PCMark 8 provides a slightly different measurement, however, that we are terming as ‘Total Storage Latency’. This is represented as being the period from the time the last command was completed, until the time it took to complete the next task; the difference of course being that the execution of that task is included in ‘Total Storage Latency’. For both latency graphs, the same still exists where the lower the latency, the faster the responsiveness of the system will be. While both latency charts look very similar, the scale puts into perspective how just a few milliseconds can increase the length of time to complete multiple workloads.

For a more in-depth look into Latency, Bandwidth, and IOPS check out our primer article on them here.


These results show the total average bandwidth across all tests in the 18 phases. In this graph the higher the result the better.

Adata Premier SP550 240GB PCMark 8 Average Bandwidth


These results show the average access time during the workloads across all tests in the 18 phases. In this graph the lower the result the better.

Adata Premier SP550 240GB PCMark 8 Average Latency


These results show the total access time across all tests in the 18 phases. In this graph the lower the result the better.

Adata Premier SP550 240GB PCMark 8 Total Latency

Just as in PCMark Vantage, the Adata Premier SP550 did very well during the PCMark 8 consistency test. Performance is actually comparable to, if not better than most drives on the chart. Under heavy workloads it is on par with the SanDisk Ultra II and when it comes to light workload performance in the recovery phase we can see that performance is in line with the Samsung 850 EVO. Overall, its performance here is impressive.


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    80MB/s write on TLC area ?

    Thats really really bad. That means 120GB model would only achieve 40MB/s at best.

    Looks like hynix TLC isn’t really on par with micron or toshiba flash.

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      That fourth ‘Performance’ star is more than a little bit generous.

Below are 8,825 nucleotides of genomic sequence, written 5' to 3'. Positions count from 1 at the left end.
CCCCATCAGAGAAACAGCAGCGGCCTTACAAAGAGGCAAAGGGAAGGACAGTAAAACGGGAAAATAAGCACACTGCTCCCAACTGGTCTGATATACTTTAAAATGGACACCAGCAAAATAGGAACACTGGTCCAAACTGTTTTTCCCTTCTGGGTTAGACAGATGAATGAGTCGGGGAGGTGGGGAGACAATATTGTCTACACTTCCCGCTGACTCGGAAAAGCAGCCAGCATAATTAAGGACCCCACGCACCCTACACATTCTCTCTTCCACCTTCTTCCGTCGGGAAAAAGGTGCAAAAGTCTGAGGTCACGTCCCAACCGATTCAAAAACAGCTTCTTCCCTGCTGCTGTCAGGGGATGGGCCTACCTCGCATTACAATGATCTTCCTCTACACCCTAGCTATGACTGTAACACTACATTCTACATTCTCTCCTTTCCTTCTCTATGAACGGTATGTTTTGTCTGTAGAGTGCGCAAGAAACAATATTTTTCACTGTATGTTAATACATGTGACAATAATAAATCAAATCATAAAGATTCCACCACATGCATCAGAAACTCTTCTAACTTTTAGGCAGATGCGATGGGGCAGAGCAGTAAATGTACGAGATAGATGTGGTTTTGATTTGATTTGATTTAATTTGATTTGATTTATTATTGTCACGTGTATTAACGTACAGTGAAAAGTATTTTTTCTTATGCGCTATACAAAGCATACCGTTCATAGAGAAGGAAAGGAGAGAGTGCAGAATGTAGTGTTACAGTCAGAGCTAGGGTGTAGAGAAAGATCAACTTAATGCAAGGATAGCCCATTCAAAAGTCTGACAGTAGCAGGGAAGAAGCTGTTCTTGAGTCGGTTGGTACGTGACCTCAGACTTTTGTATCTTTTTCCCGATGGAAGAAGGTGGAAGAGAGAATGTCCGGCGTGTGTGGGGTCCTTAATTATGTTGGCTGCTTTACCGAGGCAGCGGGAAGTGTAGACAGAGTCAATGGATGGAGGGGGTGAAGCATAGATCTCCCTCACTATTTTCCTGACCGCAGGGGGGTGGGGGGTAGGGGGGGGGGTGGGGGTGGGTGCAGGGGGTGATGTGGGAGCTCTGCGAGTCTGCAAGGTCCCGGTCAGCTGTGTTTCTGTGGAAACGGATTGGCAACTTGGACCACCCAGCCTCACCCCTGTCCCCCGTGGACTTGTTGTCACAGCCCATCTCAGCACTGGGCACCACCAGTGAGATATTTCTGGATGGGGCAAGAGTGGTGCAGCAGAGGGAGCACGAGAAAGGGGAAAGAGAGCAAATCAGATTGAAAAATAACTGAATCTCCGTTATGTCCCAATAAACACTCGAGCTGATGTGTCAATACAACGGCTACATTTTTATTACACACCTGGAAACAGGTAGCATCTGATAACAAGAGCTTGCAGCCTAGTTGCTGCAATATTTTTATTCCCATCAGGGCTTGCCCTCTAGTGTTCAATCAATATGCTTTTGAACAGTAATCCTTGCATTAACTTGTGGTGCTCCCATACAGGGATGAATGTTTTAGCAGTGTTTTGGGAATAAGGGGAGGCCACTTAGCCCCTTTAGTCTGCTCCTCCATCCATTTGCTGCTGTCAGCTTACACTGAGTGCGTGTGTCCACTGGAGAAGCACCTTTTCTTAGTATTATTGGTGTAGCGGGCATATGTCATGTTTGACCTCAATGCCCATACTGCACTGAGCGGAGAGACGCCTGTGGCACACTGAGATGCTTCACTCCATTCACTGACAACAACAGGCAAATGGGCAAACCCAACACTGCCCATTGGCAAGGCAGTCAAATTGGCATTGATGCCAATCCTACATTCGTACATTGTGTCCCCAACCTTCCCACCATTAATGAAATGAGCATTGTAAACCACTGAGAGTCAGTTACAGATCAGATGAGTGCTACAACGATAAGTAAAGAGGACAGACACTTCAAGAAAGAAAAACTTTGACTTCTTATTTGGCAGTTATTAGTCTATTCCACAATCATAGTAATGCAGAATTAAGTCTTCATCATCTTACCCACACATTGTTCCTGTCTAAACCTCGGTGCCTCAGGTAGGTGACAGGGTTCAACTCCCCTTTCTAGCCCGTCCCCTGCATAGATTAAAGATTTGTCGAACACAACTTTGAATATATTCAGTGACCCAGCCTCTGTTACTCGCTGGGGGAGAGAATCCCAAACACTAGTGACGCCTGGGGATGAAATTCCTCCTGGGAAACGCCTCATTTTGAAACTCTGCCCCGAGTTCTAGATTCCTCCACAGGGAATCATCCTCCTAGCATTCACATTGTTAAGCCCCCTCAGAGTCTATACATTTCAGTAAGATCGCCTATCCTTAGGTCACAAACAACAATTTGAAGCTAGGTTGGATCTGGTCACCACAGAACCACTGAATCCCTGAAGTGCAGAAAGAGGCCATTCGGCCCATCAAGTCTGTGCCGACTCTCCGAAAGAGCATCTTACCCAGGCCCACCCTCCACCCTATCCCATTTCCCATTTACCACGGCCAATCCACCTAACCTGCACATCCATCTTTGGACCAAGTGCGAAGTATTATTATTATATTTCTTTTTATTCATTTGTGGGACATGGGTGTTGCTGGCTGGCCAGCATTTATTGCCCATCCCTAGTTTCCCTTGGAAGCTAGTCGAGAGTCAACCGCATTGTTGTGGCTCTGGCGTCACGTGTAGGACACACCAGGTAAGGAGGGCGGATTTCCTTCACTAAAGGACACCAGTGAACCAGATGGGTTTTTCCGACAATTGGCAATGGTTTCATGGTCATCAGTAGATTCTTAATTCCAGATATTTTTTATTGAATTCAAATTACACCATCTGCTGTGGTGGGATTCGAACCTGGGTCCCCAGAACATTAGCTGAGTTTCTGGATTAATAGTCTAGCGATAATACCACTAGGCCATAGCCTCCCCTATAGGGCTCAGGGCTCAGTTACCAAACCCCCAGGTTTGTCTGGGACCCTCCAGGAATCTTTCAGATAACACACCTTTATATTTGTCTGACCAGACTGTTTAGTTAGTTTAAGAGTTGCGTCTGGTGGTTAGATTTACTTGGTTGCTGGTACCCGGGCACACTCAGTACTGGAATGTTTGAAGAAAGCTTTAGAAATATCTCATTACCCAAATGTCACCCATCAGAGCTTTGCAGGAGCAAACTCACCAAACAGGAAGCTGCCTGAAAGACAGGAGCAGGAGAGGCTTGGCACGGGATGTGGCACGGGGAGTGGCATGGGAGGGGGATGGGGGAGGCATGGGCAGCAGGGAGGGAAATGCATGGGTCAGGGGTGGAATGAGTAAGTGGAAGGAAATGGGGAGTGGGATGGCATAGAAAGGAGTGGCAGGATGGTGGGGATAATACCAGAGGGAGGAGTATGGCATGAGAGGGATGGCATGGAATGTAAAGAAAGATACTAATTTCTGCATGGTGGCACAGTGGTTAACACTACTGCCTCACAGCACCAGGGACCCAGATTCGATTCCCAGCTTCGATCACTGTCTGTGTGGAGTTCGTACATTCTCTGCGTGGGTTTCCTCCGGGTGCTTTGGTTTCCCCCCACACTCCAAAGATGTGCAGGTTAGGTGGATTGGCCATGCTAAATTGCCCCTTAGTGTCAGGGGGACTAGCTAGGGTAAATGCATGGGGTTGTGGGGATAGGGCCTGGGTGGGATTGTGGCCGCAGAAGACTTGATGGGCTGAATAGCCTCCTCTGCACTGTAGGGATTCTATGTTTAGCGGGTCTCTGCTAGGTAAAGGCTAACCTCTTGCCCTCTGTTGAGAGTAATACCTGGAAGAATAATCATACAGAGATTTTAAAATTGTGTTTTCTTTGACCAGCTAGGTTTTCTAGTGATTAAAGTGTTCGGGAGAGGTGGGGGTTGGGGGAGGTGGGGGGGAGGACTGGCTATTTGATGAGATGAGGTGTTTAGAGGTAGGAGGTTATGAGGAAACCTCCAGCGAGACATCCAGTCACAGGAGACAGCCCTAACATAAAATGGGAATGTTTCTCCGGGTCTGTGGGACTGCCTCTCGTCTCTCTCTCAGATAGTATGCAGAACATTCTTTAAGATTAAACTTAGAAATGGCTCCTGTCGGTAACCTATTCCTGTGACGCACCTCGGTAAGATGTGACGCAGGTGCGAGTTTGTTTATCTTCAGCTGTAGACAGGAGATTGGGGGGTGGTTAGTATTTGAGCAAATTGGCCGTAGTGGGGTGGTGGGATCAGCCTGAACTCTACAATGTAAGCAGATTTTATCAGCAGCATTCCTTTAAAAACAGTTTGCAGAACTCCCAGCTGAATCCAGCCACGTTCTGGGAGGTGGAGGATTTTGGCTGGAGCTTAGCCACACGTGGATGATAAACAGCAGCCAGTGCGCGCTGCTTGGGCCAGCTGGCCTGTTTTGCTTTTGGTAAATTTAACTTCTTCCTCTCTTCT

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        To be fair, look how well it does in PCMark 8. Sure, large transfers aren’t great past the cache buffer and are slower than the Samsung EVO, but in PCMark it is on par with it. In most consumer workloads you have short bursts of writes. For the given use and market segment, the performance, while slower than the competition in large write transfers, is still decent.

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        I wounder how endurance fairs, given this clearly isn’t the best TLC out there.

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        Well, we are guaranteed what the specs state. The 120GB and 240GB models are rated for up to 90TBW, the 480GB is
        rated for up to 180TBW and the 960GB model is rated up
        to 360TBW. If it wears before then within 3 years one can RMA.

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        Hello, I have been using this drive about 1 month, I found out that Reallocation event count RAW value is 7 from the first day and drive temperature is around 36C- 42C. Is that normal?

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        What are the top 5 consumer ssds for large file transfers in your opinion?

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        Why type of drive are you looking for? PCIe, SATA, M.2, etc?

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        SATA. I have an old motherboard. M3a78pro